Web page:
Protein kinase C is a target for diverse developmental neurotoxicants: transcriptional responses to chlorpyrifos, diazinon, dieldrin and divalent nickel in PC12 cells.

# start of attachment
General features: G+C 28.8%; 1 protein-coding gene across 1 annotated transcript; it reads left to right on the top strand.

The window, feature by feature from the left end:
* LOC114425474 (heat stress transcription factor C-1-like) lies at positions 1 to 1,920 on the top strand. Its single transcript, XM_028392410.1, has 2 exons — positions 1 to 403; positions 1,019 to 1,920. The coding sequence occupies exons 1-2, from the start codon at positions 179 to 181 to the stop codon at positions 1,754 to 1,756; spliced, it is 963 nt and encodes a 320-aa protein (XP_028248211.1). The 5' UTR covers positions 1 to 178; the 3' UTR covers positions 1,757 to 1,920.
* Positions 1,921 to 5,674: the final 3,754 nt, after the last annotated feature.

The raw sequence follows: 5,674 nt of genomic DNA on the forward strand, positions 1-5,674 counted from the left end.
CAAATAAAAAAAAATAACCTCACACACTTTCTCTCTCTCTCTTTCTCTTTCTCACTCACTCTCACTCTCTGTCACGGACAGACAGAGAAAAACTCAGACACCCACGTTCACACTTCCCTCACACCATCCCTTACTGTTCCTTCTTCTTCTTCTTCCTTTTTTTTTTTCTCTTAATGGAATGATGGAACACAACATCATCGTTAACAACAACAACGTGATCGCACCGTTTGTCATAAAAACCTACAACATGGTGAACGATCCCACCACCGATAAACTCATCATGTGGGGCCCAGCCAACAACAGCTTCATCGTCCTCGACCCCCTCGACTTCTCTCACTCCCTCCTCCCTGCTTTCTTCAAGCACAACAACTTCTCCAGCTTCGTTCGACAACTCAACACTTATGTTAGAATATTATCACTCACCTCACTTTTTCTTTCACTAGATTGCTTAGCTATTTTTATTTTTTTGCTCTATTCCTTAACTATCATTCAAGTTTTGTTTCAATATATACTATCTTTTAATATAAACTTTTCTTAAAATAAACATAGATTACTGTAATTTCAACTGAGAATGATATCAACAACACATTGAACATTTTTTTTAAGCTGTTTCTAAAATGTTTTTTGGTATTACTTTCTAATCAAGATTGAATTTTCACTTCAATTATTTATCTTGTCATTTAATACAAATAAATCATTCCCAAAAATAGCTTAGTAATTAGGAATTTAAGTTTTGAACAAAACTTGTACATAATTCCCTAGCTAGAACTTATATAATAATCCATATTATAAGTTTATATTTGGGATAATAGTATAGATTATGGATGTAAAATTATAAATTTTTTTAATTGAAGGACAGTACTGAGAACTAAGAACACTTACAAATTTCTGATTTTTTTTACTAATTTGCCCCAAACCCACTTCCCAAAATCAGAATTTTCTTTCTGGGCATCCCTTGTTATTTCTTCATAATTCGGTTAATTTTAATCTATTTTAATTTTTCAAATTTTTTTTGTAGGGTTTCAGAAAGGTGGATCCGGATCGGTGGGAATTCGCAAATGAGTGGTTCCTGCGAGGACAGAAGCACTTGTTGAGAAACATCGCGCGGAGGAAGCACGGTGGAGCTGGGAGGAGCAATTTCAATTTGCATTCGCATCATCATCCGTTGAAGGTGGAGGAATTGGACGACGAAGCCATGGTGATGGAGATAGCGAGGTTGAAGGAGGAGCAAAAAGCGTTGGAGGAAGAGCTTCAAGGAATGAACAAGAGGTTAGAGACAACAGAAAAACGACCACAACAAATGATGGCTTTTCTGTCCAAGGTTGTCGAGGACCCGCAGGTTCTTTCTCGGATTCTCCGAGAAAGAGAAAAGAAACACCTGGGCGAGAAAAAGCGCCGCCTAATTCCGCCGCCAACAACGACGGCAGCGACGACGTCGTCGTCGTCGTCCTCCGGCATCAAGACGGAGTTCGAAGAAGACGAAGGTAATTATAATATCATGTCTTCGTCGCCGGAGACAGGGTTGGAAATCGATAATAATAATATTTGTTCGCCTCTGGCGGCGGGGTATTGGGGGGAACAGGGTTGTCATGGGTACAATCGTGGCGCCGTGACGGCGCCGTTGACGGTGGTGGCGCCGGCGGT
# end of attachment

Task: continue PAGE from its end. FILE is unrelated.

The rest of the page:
Unrelated developmental neurotoxicants can elicit similar functional outcomes, whereas agents in the same class may differ. We compared two organophosphate insecticides (chlorpyrifos, diazinon) with an organochlorine (dieldrin) and a metal (Ni(2+)) for similarities and differences in their effects on gene expression encoding subtypes of protein kinase C and their modulators, a cell signaling cascade that integrates the actions of neurotrophic factors involved in brain development. We conducted evaluations in PC12 cells, a model for neuronal development, with each agent introduced at 30 microM for 24 or 72 h, treatments devoid of cytotoxicity. Chlorpyrifos evoked by far the largest effect, with widespread upregulation of multiple genes; the effects were greater during neurodifferentiation than when cells were exposed prior to differentiation. Diazinon had smaller and less widespread effects, consistent with its lesser long-term impact on synaptic function and behavior noted for in vivo exposures in developing rats. Surprisingly, the effects of diazinon, dieldrin and Ni(2+) showed basic similarities despite the fact that all three come from different classes of toxicants. Our findings provide some of the first evidence for a specific mechanistic cascade contributing to the cholinesterase-independent developmental neurotoxicant actions of chlorpyrifos and its differences from diazinon, while at the same time identifying mechanistic convergence between otherwise unrelated toxicants that provides predictions about common neurodevelopmental outcomes. These results further show how combined use of cell cultures and microarray technology can guide future in vivo work on diverse developmental neurotoxicants.
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